I was fascinated as Richard Davenport-Hines set the infamous maiden voyage in its historical and cultural context.
Far from being a dull list as one reviewer would have it the book interestingly begins with the "life" of the fateful iceberg and then carefully moves on to reveal the race at the beginning of the 20th century to produce bigger, faster and grander steam ships, although, he notes, they were largely crewed by men trained in sail power and pretty much universally set to sea with fewer lifeboats than would be needed in case of disaster. It wasn't just the Titanic. In fact the Titanic carried more than the officially designated number for a ship of its size, and anyway it was said she was so sturdy and unsinkable she was herself just one big lifeboat.
Davenport-Hines beautifully sets the scene as commission hungry shipping line agents sold the American dream to potential immigrants who clamoured for the promised land, only to be met with harshness and scarcely hidden racism at Ellis Island. He compares this to the lives of the first class passengers and their snobbery - inherited wealth looking down upon new found wealth, and the second class, with men running away with their mistresses. In second class he tells the story of the only black passenger on the ship, with his white wife and their children, all looking for a new start in a more open-minded land, as well as a Japanese priest who would survive the disaster but be fired from the church for the shame of doing so.
My one criticism (and the only thing preventing 5 stars) would be that the author covers perhaps too many of the people on board and so we are sometimes only given scant detail of their lives and reasons for heading to New York. But that is really only a minor point. We still learn plenty of the lives of people like the millionaire Astor's, Lord and Lady Duff-Gordon, and Archie Butt, the aide to President Taft, and his "best-friend", the artist Francis Millett, who, before they went down with the ship, lived together in a house with red and pink rose wallpaper and a staff of Filipino boys (and nobody thought to guess - innocent times indeed).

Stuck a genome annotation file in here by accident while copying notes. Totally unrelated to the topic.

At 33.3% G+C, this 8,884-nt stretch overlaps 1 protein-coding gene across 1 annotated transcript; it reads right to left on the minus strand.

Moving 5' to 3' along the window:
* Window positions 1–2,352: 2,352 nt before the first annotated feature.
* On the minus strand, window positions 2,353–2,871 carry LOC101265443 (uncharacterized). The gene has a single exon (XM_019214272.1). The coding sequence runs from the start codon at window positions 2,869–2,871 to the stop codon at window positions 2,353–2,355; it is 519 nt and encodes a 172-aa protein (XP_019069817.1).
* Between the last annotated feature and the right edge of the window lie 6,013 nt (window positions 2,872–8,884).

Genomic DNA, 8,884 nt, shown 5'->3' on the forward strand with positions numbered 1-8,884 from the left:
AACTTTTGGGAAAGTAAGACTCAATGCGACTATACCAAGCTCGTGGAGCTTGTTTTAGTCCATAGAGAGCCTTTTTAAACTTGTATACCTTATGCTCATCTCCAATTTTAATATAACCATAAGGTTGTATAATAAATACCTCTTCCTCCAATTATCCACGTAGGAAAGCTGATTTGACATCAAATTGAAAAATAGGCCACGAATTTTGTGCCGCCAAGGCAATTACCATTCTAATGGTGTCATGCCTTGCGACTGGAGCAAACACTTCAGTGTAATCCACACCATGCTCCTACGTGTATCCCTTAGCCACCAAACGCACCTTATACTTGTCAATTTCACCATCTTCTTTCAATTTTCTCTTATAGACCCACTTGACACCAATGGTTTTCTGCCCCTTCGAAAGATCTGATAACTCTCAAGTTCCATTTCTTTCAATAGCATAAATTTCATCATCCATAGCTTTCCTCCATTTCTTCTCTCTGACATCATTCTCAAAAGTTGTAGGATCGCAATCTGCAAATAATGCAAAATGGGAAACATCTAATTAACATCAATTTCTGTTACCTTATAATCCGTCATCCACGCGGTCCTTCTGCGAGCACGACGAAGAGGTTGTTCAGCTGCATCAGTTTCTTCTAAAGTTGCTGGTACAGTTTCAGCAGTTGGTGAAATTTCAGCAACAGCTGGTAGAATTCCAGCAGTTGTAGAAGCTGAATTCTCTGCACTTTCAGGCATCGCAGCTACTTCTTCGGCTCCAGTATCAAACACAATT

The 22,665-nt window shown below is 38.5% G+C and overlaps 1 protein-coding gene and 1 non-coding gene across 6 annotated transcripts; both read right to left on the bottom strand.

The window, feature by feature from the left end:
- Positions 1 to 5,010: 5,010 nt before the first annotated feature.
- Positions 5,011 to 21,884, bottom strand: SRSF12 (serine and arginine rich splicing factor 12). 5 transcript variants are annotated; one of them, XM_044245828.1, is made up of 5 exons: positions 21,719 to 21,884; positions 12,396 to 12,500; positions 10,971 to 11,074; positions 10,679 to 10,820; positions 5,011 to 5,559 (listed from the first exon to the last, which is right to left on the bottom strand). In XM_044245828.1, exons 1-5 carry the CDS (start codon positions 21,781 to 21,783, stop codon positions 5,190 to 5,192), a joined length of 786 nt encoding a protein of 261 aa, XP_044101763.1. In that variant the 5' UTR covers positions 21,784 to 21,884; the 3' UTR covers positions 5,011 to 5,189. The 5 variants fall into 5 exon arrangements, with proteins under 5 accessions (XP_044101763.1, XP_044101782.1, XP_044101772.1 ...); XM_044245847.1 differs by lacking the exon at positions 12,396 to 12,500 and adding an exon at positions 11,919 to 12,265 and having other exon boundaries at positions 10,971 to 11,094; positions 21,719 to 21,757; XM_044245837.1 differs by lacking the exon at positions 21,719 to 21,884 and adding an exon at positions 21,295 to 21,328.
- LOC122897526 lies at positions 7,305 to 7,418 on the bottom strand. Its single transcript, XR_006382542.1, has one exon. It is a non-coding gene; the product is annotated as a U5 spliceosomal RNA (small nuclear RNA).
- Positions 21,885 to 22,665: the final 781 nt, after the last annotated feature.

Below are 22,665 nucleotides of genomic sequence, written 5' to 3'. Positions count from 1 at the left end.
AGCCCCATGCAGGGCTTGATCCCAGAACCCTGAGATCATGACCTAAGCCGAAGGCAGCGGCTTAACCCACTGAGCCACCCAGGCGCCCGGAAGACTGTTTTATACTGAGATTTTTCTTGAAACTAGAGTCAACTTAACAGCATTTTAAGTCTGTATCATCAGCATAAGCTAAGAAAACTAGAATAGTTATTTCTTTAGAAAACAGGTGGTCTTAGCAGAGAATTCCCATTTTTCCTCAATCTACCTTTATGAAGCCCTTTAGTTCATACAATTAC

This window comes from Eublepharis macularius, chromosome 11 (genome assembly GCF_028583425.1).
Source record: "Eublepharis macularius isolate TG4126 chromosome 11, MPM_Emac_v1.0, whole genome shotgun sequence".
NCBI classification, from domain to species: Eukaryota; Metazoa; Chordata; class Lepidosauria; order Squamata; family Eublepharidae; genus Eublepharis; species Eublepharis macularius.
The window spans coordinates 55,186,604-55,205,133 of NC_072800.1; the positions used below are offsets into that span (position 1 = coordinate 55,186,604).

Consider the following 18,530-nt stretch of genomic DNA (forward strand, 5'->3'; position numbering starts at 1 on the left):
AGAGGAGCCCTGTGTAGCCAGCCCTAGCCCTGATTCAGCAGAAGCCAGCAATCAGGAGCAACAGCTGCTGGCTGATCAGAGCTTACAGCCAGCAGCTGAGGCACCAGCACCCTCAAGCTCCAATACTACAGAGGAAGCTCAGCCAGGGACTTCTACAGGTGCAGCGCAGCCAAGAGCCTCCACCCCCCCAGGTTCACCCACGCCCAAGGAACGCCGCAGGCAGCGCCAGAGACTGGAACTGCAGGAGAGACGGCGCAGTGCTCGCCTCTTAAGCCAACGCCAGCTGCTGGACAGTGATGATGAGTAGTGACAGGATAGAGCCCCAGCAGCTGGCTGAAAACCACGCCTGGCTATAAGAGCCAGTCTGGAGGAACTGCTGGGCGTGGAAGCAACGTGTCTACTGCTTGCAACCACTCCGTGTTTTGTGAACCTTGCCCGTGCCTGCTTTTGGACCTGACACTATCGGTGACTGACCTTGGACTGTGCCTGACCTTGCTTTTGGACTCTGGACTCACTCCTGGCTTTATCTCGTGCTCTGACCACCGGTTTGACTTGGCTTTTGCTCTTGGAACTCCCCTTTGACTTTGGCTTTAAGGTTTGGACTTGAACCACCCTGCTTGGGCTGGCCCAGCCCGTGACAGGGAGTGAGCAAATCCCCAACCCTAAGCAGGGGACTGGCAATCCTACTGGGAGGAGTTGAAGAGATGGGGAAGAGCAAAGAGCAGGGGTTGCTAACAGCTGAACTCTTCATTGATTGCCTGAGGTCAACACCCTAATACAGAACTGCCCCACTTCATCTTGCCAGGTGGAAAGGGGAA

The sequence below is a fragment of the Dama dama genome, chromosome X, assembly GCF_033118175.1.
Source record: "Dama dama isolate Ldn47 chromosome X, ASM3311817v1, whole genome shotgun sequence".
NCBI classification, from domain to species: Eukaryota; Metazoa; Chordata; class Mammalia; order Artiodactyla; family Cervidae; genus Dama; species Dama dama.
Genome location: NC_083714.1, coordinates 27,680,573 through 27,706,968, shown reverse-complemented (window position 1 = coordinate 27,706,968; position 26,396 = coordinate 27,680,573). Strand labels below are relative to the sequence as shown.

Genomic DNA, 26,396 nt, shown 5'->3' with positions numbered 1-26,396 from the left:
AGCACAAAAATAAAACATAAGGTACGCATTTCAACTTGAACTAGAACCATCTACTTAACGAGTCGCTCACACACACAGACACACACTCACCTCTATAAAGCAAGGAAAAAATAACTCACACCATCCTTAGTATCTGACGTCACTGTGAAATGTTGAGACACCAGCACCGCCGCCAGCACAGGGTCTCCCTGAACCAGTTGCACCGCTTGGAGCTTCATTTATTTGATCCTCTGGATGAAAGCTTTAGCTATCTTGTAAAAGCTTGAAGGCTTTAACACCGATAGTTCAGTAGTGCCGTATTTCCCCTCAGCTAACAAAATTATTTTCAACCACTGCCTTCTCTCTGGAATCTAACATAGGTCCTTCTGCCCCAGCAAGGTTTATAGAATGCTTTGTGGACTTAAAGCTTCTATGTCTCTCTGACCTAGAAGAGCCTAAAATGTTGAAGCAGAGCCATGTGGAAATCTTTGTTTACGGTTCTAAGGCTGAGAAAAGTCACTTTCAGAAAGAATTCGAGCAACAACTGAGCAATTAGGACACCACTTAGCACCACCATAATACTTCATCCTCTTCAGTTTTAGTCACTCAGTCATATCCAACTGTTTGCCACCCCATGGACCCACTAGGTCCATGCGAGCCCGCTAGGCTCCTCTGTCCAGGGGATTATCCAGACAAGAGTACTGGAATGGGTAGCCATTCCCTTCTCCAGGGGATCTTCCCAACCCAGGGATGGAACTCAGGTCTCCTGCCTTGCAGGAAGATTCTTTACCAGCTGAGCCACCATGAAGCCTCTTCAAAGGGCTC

After the people on board were brought to life I thought it reiterated the ultimate event as a real human tragedy. The touching piece on how a thirteen year old boy was hidden below the skirts of women in a lifeboat, only to be forcibly removed at gun-point by an officer insisting on women and children first, was particularly vivid. The boy, who although new to being a teenager was obviously deemed to be a man, lay on the deck, sobbing into his hands and assigned to his fate as the women were lowered on the lifeboat with nearly half the spaces completely empty. Many of them were never able to shake that memory and Davenport-Hines touches upon the aftermath of the disaster - not only how it shocked the world, but how it effected the mental state of those who survived.
I came away realising that it wasn't just the iceberg that sank the Titanic, but the culture that said men must die like men and women were fragile creatures that needed male protection. We believed that your social standing counted for more than your deeds and imposed rigid codes of social etiquette, employed casual racism and held an unshakeable belief in our ability to conquer nature and the power of industry. So much so that even as the ship was buckling in two and people were clinging to the railings to prevent them from sliding down the deck, some still believed the Titanic couldn't go down.
Perhaps the sinking of the Titanic had to happen to snap the human race out of its self-important daydream, just in time for the Great War to smash it altogether.